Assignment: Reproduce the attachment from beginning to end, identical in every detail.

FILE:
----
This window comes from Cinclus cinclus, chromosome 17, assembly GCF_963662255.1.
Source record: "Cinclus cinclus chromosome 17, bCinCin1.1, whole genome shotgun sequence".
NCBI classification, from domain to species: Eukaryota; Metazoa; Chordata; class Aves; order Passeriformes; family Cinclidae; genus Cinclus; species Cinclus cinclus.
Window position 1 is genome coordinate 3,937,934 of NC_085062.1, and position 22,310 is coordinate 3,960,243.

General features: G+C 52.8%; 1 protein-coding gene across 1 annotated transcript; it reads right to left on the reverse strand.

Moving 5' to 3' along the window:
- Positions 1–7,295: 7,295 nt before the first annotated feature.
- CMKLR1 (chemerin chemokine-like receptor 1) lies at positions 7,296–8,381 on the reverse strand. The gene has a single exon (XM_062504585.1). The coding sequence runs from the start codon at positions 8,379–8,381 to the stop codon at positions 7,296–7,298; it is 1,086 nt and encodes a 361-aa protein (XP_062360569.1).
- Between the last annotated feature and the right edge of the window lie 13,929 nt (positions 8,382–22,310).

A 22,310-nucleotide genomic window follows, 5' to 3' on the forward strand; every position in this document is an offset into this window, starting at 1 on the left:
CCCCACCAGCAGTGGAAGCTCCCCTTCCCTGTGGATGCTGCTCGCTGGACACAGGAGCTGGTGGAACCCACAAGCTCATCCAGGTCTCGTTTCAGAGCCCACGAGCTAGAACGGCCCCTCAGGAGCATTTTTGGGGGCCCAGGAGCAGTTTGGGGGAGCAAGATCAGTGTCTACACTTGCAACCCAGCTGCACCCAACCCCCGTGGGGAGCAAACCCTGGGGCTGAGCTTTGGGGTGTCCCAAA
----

This window comes from Cinclus cinclus, chromosome 17, assembly GCF_963662255.1.
Source record: "Cinclus cinclus chromosome 17, bCinCin1.1, whole genome shotgun sequence".
NCBI classification, from domain to species: Eukaryota; Metazoa; Chordata; class Aves; order Passeriformes; family Cinclidae; genus Cinclus; species Cinclus cinclus.
Window position 1 is genome coordinate 3,937,934 of NC_085062.1, and position 22,310 is coordinate 3,960,243.

General features: G+C 52.8%; 1 protein-coding gene across 1 annotated transcript; it reads right to left on the reverse strand.

Moving 5' to 3' along the window:
- Positions 1–7,295: 7,295 nt before the first annotated feature.
- CMKLR1 (chemerin chemokine-like receptor 1) lies at positions 7,296–8,381 on the reverse strand. The gene has a single exon (XM_062504585.1). The coding sequence runs from the start codon at positions 8,379–8,381 to the stop codon at positions 7,296–7,298; it is 1,086 nt and encodes a 361-aa protein (XP_062360569.1).
- Between the last annotated feature and the right edge of the window lie 13,929 nt (positions 8,382–22,310).

A 22,310-nucleotide genomic window follows, 5' to 3' on the forward strand; every position in this document is an offset into this window, starting at 1 on the left:
CCCCACCAGCAGTGGAAGCTCCCCTTCCCTGTGGATGCTGCTCGCTGGACACAGGAGCTGGTGGAACCCACAAGCTCATCCAGGTCTCGTTTCAGAGCCCACGAGCTAGAACGGCCCCTCAGGAGCATTTTTGGGGGCCCAGGAGCAGTTTGGGGGAGCAAGATCAGTGTCTACACTTGCAACCCAGCTGCACCCAACCCCCGTGGGGAGCAAACCCTGGGGCTGAGCTTTGGGGTGTCCCAAA